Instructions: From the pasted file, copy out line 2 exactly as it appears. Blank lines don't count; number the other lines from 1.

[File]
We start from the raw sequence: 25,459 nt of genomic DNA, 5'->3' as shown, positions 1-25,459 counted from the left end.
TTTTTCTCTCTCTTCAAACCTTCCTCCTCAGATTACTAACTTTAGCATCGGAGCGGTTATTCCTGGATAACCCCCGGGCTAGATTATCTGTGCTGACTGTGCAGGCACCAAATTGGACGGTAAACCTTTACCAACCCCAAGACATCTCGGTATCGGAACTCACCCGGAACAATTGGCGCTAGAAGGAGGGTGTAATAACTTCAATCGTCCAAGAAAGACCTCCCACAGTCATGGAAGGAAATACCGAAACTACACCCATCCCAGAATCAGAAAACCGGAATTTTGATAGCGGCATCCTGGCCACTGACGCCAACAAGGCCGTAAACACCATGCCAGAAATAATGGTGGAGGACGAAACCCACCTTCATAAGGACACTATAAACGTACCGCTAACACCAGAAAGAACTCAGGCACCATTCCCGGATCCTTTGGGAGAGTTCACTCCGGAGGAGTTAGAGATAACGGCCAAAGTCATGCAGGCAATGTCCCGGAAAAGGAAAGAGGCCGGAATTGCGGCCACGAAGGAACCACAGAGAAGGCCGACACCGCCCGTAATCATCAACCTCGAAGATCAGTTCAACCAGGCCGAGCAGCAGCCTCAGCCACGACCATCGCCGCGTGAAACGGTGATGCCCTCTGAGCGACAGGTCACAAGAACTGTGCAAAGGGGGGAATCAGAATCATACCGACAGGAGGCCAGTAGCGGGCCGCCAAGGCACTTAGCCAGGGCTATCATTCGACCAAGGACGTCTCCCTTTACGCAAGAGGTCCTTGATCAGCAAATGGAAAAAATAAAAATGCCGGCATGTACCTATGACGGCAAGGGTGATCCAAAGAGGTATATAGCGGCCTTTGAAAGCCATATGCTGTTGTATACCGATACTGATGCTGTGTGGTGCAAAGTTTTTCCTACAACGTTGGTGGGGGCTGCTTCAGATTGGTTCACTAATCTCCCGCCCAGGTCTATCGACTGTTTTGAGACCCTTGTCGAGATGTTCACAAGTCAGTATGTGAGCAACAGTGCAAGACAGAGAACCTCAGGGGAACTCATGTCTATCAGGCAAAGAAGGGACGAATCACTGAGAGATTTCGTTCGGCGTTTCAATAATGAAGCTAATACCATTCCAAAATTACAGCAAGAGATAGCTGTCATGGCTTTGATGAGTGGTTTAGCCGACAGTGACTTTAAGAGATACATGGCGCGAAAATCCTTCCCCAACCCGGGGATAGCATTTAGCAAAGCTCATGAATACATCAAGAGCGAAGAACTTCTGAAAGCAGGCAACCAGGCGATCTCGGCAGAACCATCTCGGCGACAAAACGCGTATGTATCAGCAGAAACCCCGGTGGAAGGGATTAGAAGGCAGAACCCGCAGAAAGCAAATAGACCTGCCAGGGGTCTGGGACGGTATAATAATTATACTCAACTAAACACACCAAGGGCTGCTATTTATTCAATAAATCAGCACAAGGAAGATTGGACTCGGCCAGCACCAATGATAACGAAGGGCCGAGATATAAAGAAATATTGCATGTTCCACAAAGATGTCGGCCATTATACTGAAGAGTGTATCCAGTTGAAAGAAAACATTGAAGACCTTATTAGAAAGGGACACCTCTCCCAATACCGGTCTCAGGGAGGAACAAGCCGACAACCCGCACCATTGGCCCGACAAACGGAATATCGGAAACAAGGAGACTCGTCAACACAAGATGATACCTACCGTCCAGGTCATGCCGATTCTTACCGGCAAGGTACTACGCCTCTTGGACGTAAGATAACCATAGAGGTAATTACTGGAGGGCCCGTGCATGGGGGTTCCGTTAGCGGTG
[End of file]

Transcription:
TTTTTCTCTCTCTTCAAACCTTCCTCCTCAGATTACTAACTTTAGCATCGGAGCGGTTATTCCTGGATAACCCCCGGGCTAGATTATCTGTGCTGACTGTGCAGGCACCAAATTGGACGGTAAACCTTTACCAACCCCAAGACATCTCGGTATCGGAACTCACCCGGAACAATTGGCGCTAGAAGGAGGGTGTAATAACTTCAATCGTCCAAGAAAGACCTCCCACAGTCATGGAAGGAAATACCGAAACTACACCCATCCCAGAATCAGAAAACCGGAATTTTGATAGCGGCATCCTGGCCACTGACGCCAACAAGGCCGTAAACACCATGCCAGAAATAATGGTGGAGGACGAAACCCACCTTCATAAGGACACTATAAACGTACCGCTAACACCAGAAAGAACTCAGGCACCATTCCCGGATCCTTTGGGAGAGTTCACTCCGGAGGAGTTAGAGATAACGGCCAAAGTCATGCAGGCAATGTCCCGGAAAAGGAAAGAGGCCGGAATTGCGGCCACGAAGGAACCACAGAGAAGGCCGACACCGCCCGTAATCATCAACCTCGAAGATCAGTTCAACCAGGCCGAGCAGCAGCCTCAGCCACGACCATCGCCGCGTGAAACGGTGATGCCCTCTGAGCGACAGGTCACAAGAACTGTGCAAAGGGGGGAATCAGAATCATACCGACAGGAGGCCAGTAGCGGGCCGCCAAGGCACTTAGCCAGGGCTATCATTCGACCAAGGACGTCTCCCTTTACGCAAGAGGTCCTTGATCAGCAAATGGAAAAAATAAAAATGCCGGCATGTACCTATGACGGCAAGGGTGATCCAAAGAGGTATATAGCGGCCTTTGAAAGCCATATGCTGTTGTATACCGATACTGATGCTGTGTGGTGCAAAGTTTTTCCTACAACGTTGGTGGGGGCTGCTTCAGATTGGTTCACTAATCTCCCGCCCAGGTCTATCGACTGTTTTGAGACCCTTGTCGAGATGTTCACAAGTCAGTATGTGAGCAACAGTGCAAGACAGAGAACCTCAGGGGAACTCATGTCTATCAGGCAAAGAAGGGACGAATCACTGAGAGATTTCGTTCGGCGTTTCAATAATGAAGCTAATACCATTCCAAAATTACAGCAAGAGATAGCTGTCATGGCTTTGATGAGTGGTTTAGCCGACAGTGACTTTAAGAGATACATGGCGCGAAAATCCTTCCCCAACCCGGGGATAGCATTTAGCAAAGCTCATGAATACATCAAGAGCGAAGAACTTCTGAAAGCAGGCAACCAGGCGATCTCGGCAGAACCATCTCGGCGACAAAACGCGTATGTATCAGCAGAAACCCCGGTGGAAGGGATTAGAAGGCAGAACCCGCAGAAAGCAAATAGACCTGCCAGGGGTCTGGGACGGTATAATAATTATACTCAACTAAACACACCAAGGGCTGCTATTTATTCAATAAATCAGCACAAGGAAGATTGGACTCGGCCAGCACCAATGATAACGAAGGGCCGAGATATAAAGAAATATTGCATGTTCCACAAAGATGTCGGCCATTATACTGAAGAGTGTATCCAGTTGAAAGAAAACATTGAAGACCTTATTAGAAAGGGACACCTCTCCCAATACCGGTCTCAGGGAGGAACAAGCCGACAACCCGCACCATTGGCCCGACAAACGGAATATCGGAAACAAGGAGACTCGTCAACACAAGATGATACCTACCGTCCAGGTCATGCCGATTCTTACCGGCAAGGTACTACGCCTCTTGGACGTAAGATAACCATAGAGGTAATTACTGGAGGGCCCGTGCATGGGGGTTCCGTTAGCGGTG